Sixth, focus shifts due to constant attempts to find new positive things to notice (after a while it might get harder to find new positive ideas).

Seventh, the one who began to notice and appreciate their spouse’s efforts starts to see the marriage and the relationship differently, in a positive way.

Eight, a positive cycle starts because the spouse begins to have different and more positive feelings about the relationship and notices more positive things too.

Logically, one simple action can cause a reaction. So, what happens if over time, many instances of positive attention are created? One would assume many instances of positive reaction. In this article about positivity and negativity in marriage, John Gottman expresses that their is a “marriage ratio.” Through his research he has found that their should be 5 positive interactions to 1 negative interaction for a marriage to remain stable. There is truth to the idea that positive attention is better than negative attention. However, Gottman also expresses that getting rid of negative interaction altogether is not necessarily beneficial. He believes in a balance.

For this blog post though, due to what seems to be greater levels of negative interaction than positive in relationships, I want to just focus on how to increase the positive attention towards your spouse. I don’t believe it is probable that most couples can eliminate negative attention, although, if there is no negative attention, then it’s likely your relationship is on the rocks also.  So, I want to encourage each couple out there, if there is one skill you practice this week, let it be positive attention. At least try it once.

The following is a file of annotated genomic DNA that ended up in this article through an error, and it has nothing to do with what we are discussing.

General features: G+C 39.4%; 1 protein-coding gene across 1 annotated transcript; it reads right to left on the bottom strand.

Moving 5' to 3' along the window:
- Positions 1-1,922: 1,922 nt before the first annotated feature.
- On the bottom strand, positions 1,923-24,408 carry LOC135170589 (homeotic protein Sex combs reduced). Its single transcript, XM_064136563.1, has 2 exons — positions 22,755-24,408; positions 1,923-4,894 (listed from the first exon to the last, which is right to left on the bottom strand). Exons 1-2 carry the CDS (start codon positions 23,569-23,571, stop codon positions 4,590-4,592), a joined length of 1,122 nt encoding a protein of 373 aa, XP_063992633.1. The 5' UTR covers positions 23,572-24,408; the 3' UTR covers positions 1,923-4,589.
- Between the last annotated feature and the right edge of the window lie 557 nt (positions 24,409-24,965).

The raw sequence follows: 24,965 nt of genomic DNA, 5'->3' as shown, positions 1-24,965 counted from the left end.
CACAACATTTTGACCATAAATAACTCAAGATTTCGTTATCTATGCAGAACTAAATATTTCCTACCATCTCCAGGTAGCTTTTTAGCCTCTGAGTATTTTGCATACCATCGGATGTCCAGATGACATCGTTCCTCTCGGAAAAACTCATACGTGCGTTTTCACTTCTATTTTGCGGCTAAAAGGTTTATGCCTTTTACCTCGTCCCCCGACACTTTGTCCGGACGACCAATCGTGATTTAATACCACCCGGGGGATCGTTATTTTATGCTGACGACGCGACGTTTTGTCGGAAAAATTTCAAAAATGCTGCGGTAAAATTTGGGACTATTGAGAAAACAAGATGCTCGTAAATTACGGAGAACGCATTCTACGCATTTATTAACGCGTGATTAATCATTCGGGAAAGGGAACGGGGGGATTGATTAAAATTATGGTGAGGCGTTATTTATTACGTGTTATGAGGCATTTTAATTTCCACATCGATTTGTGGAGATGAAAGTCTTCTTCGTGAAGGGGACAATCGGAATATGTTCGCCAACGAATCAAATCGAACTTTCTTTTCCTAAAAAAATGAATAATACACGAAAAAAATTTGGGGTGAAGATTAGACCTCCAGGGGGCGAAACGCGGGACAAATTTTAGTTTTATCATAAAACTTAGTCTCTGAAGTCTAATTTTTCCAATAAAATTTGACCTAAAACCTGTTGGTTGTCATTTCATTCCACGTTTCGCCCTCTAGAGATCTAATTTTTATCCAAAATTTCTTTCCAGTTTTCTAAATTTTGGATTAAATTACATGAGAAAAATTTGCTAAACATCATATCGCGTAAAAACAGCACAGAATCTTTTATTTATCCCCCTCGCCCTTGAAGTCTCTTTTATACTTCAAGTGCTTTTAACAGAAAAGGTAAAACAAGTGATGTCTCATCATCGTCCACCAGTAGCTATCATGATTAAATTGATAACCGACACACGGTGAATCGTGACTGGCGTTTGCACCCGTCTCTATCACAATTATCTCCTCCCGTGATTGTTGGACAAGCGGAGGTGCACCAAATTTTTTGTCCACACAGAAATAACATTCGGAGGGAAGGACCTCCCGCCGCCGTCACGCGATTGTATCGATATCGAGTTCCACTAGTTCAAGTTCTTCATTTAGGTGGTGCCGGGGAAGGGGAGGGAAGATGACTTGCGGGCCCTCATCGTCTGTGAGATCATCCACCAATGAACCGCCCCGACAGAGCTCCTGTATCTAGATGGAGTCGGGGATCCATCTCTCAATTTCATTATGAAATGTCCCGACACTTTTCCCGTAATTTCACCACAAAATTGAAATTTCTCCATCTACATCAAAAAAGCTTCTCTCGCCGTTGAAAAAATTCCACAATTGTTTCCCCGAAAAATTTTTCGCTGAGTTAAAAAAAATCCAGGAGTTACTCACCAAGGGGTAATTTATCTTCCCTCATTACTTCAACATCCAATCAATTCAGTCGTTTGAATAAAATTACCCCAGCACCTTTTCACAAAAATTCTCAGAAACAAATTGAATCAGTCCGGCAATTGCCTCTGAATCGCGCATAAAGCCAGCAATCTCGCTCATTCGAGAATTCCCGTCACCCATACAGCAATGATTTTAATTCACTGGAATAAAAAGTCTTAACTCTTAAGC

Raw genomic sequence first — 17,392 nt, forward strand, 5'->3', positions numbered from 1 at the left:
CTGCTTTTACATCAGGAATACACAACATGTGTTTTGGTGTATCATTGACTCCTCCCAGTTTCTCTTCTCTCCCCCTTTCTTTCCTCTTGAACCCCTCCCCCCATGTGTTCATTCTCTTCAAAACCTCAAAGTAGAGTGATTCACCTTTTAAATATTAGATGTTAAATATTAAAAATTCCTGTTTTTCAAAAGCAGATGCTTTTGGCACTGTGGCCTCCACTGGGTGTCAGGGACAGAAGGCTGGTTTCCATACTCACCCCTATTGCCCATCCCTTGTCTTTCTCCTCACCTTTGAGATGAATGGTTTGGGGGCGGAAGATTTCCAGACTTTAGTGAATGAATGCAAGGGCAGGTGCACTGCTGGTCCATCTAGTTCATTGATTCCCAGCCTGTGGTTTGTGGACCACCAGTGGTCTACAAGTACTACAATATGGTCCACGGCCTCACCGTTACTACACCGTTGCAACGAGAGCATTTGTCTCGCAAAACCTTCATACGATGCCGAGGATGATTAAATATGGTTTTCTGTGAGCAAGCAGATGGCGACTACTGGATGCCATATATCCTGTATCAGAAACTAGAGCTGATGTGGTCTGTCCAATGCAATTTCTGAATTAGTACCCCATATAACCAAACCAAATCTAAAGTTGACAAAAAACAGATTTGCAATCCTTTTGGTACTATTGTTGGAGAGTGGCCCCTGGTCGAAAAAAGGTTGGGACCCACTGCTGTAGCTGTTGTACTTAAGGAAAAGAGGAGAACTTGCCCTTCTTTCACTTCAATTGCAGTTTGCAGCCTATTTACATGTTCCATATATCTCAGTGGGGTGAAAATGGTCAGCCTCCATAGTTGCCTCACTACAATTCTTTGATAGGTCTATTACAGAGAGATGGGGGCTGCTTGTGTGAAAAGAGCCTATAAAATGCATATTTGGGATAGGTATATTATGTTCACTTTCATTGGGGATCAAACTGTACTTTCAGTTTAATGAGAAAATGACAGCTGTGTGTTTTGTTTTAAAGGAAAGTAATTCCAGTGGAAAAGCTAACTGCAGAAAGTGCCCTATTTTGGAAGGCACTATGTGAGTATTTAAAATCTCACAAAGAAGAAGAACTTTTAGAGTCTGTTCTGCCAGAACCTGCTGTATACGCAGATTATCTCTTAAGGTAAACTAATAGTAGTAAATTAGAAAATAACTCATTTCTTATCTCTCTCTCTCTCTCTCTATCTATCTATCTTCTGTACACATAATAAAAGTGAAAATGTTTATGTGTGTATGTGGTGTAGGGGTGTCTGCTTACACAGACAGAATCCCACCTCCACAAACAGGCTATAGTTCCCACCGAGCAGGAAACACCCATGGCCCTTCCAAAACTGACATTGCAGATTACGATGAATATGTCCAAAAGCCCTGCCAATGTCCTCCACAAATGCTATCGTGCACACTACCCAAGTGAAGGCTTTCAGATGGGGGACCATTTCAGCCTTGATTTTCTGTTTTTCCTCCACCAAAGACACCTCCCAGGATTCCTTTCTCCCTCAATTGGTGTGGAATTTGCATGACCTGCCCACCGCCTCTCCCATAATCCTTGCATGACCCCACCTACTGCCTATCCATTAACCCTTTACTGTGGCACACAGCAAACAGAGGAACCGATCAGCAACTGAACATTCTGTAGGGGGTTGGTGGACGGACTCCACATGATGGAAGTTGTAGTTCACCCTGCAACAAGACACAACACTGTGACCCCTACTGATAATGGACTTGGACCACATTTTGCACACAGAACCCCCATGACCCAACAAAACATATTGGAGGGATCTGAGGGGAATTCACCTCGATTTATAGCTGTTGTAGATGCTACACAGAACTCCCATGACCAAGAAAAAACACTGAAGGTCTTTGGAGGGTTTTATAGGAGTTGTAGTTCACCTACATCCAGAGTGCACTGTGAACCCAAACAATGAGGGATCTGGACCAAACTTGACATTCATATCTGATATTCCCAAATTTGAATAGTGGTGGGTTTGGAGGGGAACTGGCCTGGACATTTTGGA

Here are some other articles that may be helpful that relate to positive interaction in marriage:

Marriage and Paying Attention

7 Small and Simple Habits for a Happy Marriage

Positive Communication in Marriage

26 Ways to Become Irresistible to Your Husband

 

Forgiving and Forgetting? A better way to heal relationships!

Have you ever been told by your spouse, “You need to forgive and forget.” I have lots of couples come in where one partner reports that the other partner broke their trust and they are not sure how to deal with it. They also say that when they are told they just need to forgive and forget, it does not help. If you have ever tried to forgive and forget, you know it’s hard, if not, impossible.

Trust can be broken in many different ways. A little white lie or major infidelity can destroy trust. The intensity of the hurt depends solely on the individual who is on the receiving end of that broken trust. So, can a person really “forgive and forget?” I believe that people can’t forget most hurtful events. The human brain is made to be able to retain information, especially information that has an impact on the person. Yes there are times where information is not retained, such as, when the brain is damaged through physical drama or may when the impacting event is so devastating that the brain cannot process the information produced by the event. Also, there can be other times when a person may not remember something. Also, different types of brain memory play a part in remembering information. Lets discuss this further.